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Swiss engineer arrested in Libyan nuclear probe

Libyan leader Muammar Gaddafi renounced his banned weapons programmes in December Keystone Archive

A Swiss engineer suspected of helping Libya obtain nuclear weapons technology has been arrested in Germany.

This content was published on October 13, 2004 - 14:30

Switzerland's federal prosecutor has also opened an investigation into two Swiss suspected of illegally exporting nuclear bomb-making equipment to the North African country.

The engineer arrested in Germany is believed to have been part of a clandestine international network, which helped supply equipment to the Libyan government.

Authorities allege that 39-year-old Urs Tinner oversaw machine work in Malaysia on gas centrifuge parts that were intercepted by Western intelligence last October on a ship bound for Libya. They claim he also trained Libyans in their use.

Gas centrifuges are needed to enrich uranium for use in nuclear weapons.

Treason charges are being prepared against the suspect, who was arrested on Thursday in Hessen, said German federal prosecutors.

Swiss and German officials did not release the suspect's name, but an investigative source confirmed to the Associated Press that the man arrested last week was Tinner.

Tinner is accused of supervising the production of more than 2,000 centrifuge parts at a Malaysian company between 2001 and 2003 at the request of a Sri Lankan who allegedly worked as the middleman between the network and Libya.

Uranium enrichment

The parts were shipped to Dubai and loaded onto a German-registered freighter headed for Libya, according to a prosecution statement.

Intelligence officials got wind of the shipment and had the freighter diverted in the Mediterranean to Taranto, Italy, where its cargo was seized.

A Malaysian police report in February named Tinner and his father as having overseen machine work on centrifuge parts at Malaysian-based Scomi Precision Engineering, also known as SCOPE.

Swiss authorities have been investigating whether he broke Swiss law by knowingly contributing to the production of nuclear weapons by making precision parts in Malaysia destined for Libya.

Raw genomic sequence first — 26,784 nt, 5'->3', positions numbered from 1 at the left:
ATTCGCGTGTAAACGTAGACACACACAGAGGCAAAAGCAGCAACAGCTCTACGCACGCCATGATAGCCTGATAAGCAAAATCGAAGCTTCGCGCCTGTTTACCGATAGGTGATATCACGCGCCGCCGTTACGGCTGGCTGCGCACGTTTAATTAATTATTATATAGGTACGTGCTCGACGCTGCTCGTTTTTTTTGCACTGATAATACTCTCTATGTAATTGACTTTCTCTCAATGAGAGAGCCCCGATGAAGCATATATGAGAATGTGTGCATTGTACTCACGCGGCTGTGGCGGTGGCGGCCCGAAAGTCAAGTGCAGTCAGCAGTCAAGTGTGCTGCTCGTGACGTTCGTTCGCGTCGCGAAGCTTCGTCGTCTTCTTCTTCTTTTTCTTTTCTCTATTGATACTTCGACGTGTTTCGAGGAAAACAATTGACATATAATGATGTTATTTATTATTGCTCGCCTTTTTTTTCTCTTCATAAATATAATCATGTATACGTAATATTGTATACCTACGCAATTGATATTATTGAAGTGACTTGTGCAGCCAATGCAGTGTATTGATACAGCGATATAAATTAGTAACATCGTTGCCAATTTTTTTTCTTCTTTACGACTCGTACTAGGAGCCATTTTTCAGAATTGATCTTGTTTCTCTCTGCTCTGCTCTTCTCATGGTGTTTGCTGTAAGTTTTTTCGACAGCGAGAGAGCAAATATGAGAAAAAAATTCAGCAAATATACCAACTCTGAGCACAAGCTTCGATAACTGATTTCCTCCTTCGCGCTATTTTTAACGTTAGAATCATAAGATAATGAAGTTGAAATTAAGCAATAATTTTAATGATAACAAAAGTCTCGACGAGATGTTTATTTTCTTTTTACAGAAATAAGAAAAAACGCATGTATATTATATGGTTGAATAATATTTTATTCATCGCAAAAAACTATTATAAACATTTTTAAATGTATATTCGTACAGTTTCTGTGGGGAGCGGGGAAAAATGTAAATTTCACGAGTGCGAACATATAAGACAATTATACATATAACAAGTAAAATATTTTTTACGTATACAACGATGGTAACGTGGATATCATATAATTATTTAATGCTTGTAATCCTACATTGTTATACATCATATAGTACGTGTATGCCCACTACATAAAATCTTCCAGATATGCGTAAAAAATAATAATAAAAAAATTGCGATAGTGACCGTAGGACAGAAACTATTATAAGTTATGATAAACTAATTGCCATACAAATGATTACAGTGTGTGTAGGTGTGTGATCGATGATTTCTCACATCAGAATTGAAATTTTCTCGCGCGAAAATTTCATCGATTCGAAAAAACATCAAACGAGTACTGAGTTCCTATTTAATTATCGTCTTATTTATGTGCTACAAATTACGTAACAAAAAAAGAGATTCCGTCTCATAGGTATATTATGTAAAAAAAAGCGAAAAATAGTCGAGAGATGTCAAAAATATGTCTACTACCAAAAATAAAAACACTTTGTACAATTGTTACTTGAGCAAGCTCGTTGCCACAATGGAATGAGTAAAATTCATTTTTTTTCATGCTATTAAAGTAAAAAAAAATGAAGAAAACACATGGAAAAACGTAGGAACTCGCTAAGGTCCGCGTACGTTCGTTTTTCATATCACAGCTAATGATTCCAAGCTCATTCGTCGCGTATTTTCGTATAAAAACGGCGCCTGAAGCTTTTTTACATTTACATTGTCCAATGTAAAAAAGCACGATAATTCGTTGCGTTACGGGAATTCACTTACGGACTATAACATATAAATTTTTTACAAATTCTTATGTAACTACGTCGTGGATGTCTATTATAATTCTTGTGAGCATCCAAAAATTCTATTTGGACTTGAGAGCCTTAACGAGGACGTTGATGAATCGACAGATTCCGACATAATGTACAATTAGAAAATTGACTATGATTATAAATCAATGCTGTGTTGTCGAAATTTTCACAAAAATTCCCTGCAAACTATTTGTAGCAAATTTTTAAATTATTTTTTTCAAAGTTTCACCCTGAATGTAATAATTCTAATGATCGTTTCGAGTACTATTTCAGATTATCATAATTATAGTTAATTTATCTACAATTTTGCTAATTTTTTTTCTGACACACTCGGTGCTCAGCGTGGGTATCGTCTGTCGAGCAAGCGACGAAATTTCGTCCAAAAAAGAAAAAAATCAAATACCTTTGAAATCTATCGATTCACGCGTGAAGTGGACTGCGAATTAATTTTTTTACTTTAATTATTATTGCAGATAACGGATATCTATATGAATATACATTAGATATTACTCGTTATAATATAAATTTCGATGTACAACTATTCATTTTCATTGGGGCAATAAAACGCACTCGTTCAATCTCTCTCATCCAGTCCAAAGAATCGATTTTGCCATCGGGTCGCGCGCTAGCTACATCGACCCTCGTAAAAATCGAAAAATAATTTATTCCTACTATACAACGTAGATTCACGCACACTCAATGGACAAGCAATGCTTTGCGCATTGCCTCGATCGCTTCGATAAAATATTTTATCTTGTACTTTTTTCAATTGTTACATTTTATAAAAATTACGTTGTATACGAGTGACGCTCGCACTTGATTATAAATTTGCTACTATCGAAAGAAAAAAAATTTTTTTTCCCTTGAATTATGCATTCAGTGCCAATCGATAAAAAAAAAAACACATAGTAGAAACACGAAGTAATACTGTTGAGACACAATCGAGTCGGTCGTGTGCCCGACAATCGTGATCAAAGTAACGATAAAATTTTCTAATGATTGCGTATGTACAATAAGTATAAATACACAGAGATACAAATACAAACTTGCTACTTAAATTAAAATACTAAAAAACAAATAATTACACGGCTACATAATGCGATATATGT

The State Secretariat for Economic Affairs, which carried out the initial investigations, passed on the case to the federal prosecutor at the end of September.

The prosecutor’s office, has now launched investigations against two Swiss nationals suspected of breaking the country's law on war material. A spokesman would neither deny or confirm whether Tinner was one of the suspects.

If eventually convicted of any wrong-doing, either man could face up to ten years in jail and fines worth SFr5 million ($3.97 million).

Pakistani scientists

Tinner's family in Switzerland has confirmed that he worked for SCOPE as a technical consultant for three years, but said he was unaware of the destination of the machinery parts he made.

In August German authorities arrested Gerhard Wisser, who is accused of attempting to supply pipes to Libya for use in uranium enrichment. He was released on bail, but re-arrested in South Africa in September.

Another German citizen is also being investigated on suspicion of arranging the supply of nuclear arms equipment to a foreign state, believed to be Iran.

The International Atomic Energy Agency, the United Nations nuclear watchdog, said in January that Pakistani scientists were involved in selling technology to Iran, Libya and North Korea.

Islamabad detained several scientists, including Abdul Qadeer Khan, the father of Pakistan's atomic bomb.

Libyan leader Muammar Gaddafi renounced his banned weapons programmes in December in a dramatic turnaround. The move was seen as an attempt to help rebuild relations with the West.

On Monday the European Union ended 12 years of sanctions against Libya and eased an arms embargo.

The United States lifted most of its commercial sanctions in April after Gaddafi abandoned his weapons programmes.

swissinfo with agencies

In brief

Earlier this year, the IAEA supplied the Swiss authorities with a list of two companies and 15 individuals suspected of dealing in nuclear material with Iran and Libya.

Official investigations were launched into the matter, and in Tinner's case, the inquiry has now been turned over to the federal prosecutor.

Tinner's name was also cited in a Malaysian police report as having overseen the development of parts needed for uranium enrichment, parts that were allegedly shipped to Libya.

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